How can you ensure that communication not only occurs but occurs clearly and well? Beyond speaking the same language and using gestures acceptable to and understood by audiences, Hasson notes that "our ability to communicate relies on our ability to have common ground." Common ground, of course, is that which speaker and audience share or, sometimes, just acknowledge.
It includes background—geographical, educational, societal, cultural. It includes values and beliefs, pastimes and concerns, prior knowledge, experience, disposition.
Unless common ground exists or is created and is built upon, communication suffers; it may not occur at all. Common ground can be as ethereal as the wish of a speaker to share ideas, knowledge, or stories, to entertain or inform, and, on the part of audience members, a wish to hear the speaker do so. Such common ground often underlies the speaker circuit that brings various personalities to college campuses and community auditoriums.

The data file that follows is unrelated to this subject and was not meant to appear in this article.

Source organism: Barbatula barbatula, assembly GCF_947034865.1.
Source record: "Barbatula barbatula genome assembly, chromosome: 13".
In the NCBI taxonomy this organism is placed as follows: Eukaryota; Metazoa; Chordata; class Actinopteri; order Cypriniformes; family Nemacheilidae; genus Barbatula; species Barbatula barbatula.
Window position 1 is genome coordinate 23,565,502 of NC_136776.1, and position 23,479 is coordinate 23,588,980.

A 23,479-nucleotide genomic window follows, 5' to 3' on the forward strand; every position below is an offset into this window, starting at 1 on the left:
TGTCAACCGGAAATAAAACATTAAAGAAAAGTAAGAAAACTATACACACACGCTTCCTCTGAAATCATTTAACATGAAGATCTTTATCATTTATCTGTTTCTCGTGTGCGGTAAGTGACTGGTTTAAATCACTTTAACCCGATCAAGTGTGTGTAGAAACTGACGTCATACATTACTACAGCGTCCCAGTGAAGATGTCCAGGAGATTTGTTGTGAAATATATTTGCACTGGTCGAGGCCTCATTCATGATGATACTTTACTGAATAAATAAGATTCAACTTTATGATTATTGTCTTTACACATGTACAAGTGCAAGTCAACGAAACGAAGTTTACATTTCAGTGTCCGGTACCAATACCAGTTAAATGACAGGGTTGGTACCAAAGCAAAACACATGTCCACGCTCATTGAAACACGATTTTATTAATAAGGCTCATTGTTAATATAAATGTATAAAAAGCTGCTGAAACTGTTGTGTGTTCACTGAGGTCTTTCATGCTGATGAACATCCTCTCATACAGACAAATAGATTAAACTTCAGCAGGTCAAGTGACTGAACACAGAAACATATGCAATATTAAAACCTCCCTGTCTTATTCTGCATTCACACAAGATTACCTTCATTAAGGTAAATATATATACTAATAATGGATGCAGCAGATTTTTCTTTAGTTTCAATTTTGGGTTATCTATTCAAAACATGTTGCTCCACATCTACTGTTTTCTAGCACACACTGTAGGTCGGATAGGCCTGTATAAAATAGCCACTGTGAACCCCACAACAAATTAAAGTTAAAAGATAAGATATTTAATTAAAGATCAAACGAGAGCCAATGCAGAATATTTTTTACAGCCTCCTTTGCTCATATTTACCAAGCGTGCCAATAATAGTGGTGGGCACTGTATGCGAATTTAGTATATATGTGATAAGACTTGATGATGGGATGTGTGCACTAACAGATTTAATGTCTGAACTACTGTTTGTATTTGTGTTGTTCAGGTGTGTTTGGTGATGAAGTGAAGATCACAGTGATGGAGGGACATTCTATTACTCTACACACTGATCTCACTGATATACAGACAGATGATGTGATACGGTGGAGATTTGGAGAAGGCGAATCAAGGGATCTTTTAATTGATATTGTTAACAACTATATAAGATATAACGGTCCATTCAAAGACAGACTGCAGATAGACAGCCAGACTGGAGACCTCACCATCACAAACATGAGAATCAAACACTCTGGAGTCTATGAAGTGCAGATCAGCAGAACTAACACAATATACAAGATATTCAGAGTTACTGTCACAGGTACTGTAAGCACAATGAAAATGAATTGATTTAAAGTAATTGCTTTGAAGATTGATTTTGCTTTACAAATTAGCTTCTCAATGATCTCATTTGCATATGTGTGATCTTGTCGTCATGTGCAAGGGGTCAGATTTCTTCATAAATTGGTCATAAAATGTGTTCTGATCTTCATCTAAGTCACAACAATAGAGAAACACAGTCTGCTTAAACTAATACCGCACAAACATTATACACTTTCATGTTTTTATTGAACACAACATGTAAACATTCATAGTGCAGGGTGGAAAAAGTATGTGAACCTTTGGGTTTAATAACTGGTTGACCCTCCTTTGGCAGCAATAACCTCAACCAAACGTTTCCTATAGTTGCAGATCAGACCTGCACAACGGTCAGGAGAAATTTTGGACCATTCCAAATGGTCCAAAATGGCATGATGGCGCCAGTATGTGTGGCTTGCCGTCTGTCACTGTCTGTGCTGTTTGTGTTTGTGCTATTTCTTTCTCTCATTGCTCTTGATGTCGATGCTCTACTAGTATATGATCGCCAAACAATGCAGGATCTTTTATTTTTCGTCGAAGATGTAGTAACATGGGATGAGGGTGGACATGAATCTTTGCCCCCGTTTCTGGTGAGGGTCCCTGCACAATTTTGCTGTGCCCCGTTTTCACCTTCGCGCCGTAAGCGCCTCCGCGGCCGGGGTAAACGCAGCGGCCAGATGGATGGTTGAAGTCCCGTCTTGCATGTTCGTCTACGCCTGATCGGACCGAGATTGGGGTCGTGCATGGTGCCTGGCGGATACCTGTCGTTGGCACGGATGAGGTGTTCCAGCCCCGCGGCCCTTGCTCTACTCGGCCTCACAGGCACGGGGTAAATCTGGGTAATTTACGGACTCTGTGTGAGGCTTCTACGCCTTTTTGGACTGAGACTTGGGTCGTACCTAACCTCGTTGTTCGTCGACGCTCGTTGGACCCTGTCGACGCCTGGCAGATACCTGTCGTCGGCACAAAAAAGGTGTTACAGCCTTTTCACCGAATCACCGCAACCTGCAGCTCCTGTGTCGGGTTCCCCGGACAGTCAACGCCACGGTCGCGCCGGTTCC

But establishing common ground may also be a more complex undertaking, one requiring a thoughtful and thorough audience analysis. Through such analysis the speaker learns and then can consider the audience characteristics that contribute or fail to contribute to their common ground.
If, for instance, a speaker is to address a Swiss audience, a cultural analysis should tell her that analogies or metaphors that hinge on American football would be more meaningful if they centered on skiing, hiking, mountain climbing. Speaking to a Chinese audience, a presenter who makes references to large nuclear families would be not only ignoring the experience of most of his audience but perhaps being indelicate.
Being able to predict with some certainty an audience's attitude toward presenter, subject, and message allows the speaker to widen the common ground and provide the kinds of diction and support most likely to be acceptable to that audience.
Without common ground, communication is rudimentary at best. And rudimentary is not good enough for most communicators. Locate common ground and speak from it to align listeners' brains with your own. Cultivate it; communication follows.